A touchpoint in the history of human exploration is a very wide angle lens through which to look at 20th July 1969. ‘Moon landing as a by-product of the Cold War’ narrows the focus a little — an impressive feat for one nation striving for supremacy over another superpower on the global stage, and undoubtedly a defining act to tip the perceived balance of power in favour of the Americans, but just one of those things that a big and powerful country was bound to do at that historical moment, given that it hadn’t yet been done at that point.

We can narrow the focus of the lens slightly further and look at American motivations outside of their competition with the Soviet Union. We can draw a line from Kennedy to Nixon and see how the strive for setting foot on the Moon runs in an almost parallel track with the story of the Vietnam War — itself another by-product of the Cold War again the Soviet Union. Kennedy pledged before Congress in May 1961 to land a man on the Moon before the decade was out at the same time as he was authorising secret operations against the Viet Cong. Kennedy’s successor, Johnson, escalated the bombing of Vietnam in 1965 and significantly increased troop numbers in 1966, while astronauts Cooper and Conrad on board Gemini 5 set a record of almost eight days in space in 1965, and Neil Armstrong achieves the first docking between two spacecraft in 1966 as part of the Gemini 8 mission. In 1967, the crew of Apollo 1 were killed in a cabin fire a month before their planned launch, while a few months later, huge protests against the South-East Asian land war swept numerous American cities.

Nixon came to power vowing to ‘end the war and win the peace in the Pacific’, following turning points such as 1968’s Tet Offensive and the US massacre at Mai Lai, and rising anti-war demonstrations across the United States. He arguably managed to provide a moment of national distraction from the war by being President during that moon landing, speaking with Armstrong and Aldrin during their moonwalk by telephone and ensuring that the whole event was televised. It could be considered ironic that Nixon used the power of television to seize the moment given that he was widely considered to have been defeated by television in 1960, having lost out in a face off in the first televised presidential debates by the man that would ultimately set his country on a path to conquer the lunar frontier, John F. Kennedy. Then again, if we look at how Trump has harnessed social media to his advantage to control the narrative following the precedent set of harnessing a new communications tool for electoral gain by his Democratic predecessor, we can see that this is what successor presidents do in new communications technology paradigms.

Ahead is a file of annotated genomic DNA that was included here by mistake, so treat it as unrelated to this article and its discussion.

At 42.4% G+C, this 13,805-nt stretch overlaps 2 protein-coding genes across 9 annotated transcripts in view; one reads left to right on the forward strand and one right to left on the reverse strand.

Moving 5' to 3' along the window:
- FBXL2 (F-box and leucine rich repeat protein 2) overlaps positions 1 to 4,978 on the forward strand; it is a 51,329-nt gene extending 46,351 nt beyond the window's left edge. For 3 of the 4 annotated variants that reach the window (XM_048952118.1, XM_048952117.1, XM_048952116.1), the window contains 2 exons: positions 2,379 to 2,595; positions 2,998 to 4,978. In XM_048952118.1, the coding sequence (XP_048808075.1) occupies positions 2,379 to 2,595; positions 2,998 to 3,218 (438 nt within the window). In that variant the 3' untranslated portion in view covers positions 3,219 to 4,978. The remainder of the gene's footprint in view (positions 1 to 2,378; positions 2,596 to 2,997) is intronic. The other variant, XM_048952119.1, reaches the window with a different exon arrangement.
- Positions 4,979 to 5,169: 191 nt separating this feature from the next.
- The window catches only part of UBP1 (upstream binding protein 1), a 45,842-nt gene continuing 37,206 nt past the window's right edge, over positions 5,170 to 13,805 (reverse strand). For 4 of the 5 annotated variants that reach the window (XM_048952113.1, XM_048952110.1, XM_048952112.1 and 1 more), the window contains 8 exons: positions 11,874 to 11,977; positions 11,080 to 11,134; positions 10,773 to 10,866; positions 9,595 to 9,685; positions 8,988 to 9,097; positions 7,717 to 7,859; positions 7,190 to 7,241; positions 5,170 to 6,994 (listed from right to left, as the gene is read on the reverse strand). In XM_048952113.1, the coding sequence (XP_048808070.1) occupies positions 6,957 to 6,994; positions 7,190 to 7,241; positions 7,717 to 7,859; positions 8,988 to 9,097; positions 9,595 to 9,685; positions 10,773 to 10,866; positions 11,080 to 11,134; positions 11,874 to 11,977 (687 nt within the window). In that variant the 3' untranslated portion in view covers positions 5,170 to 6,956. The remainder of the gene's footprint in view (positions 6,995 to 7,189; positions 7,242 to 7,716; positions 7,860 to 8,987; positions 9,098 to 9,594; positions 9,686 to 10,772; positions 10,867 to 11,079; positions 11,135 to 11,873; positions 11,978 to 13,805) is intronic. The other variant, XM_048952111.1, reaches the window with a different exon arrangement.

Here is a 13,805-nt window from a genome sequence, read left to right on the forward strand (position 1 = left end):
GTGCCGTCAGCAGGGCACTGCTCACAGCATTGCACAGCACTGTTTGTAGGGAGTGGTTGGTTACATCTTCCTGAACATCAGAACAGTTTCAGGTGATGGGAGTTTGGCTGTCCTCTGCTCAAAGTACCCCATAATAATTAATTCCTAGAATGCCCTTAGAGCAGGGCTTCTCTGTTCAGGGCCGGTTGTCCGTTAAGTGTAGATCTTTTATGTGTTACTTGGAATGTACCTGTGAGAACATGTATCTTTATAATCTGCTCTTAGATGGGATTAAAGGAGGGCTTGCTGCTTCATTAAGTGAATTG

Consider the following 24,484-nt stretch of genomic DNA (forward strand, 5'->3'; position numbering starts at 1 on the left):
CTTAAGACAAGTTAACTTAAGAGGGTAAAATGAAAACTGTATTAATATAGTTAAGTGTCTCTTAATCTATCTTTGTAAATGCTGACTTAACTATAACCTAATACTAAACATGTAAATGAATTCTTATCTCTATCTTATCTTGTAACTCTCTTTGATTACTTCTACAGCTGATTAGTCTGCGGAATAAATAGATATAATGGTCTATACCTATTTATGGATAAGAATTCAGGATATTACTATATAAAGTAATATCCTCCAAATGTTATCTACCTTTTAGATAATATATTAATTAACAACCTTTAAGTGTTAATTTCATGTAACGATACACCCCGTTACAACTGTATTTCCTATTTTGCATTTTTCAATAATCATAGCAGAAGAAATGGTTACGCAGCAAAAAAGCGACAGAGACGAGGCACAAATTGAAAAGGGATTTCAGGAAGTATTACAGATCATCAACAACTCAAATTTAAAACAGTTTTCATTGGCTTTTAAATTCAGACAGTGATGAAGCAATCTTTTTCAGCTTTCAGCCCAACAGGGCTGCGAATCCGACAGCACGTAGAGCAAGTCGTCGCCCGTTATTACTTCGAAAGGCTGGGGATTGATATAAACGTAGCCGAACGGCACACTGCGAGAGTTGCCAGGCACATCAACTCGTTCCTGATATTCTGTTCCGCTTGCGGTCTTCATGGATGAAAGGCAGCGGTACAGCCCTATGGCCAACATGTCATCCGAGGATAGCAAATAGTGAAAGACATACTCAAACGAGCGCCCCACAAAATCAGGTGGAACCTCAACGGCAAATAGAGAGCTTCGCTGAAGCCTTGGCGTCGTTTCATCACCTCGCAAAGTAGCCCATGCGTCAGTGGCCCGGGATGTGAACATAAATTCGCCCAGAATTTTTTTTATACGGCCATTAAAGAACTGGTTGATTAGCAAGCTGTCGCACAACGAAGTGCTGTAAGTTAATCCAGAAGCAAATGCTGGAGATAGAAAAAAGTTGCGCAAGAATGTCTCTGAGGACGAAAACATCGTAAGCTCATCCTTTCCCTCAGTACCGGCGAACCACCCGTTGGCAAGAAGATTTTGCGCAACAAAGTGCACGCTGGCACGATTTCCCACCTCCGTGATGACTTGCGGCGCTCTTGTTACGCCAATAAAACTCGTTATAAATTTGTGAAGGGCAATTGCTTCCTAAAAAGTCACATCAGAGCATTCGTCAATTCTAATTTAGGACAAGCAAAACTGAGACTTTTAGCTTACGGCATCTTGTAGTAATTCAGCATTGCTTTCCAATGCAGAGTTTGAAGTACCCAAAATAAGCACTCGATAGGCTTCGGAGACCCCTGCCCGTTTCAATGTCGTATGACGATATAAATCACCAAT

Inner space, outer space, and no space

Another traceable track from the era is the search for inner space that ran in a similar parallel to the search for outer space, journeys perhaps in opposition to each other, but nevertheless intertwined.

Starting in 1953, as the Cold War was fully underway and an armistice had brought the fighting from the the actual hot Korean War to an end, the CIA had begun experimenting with narcotics such as LSD-25 on human subjects, as part of Project MKUltra. These were intended as experiments in mind control, and were effectively another variant on American efforts against Soviet-led communism (also manifest in the Vietnam War). In 1954, English writer Aldous Huxley published his book ‘The Doors Of Perception’, about his psychedelic experiences with mescaline, the active psychedelic agent of the peyote cactus. The experiments were an attempt to break down the barriers of ego and therefore hopefully attain greater degrees of awareness. The Space Race between the two superpowers is considered to have begun in earnest the following year, with the Soviet response to a 1955 American announcement of intent to launch artificial satellites.

Explorations of inner space via psychedelics and of outer space via superpower rivalry can both therefore be seen to have their roots in the 1950s. The CIA’s experiments were obviously conducted in secret, and Huxley’s experiments were intentionally somewhat clinical, whatever their philosophical intent. Psychedelics, however, would soon seep out into popular usage via the burgeoning counterculture that was emerging at the time from California. Following the publication of ‘One Flew Over The Cuckoo’s Nest’, author Ken Kesey began hosting parties in his California home with friends and other figures of renown who collectively came to be known as the Merry Pranksters. These parties were known as ‘Acid Tests’, and are credited with popularising the wider usage of LSD. Other renowned proponents were Harvard psychologist Timothy Leary, Merry Pranksters’ house band The Grateful Dead, and even ultimately The Beatles themselves. The psychedelic era peaked with the major music festival Woodstock in August 1969, an event that attracted an audience of over 400,000 and which happened a month on from the Moon landing.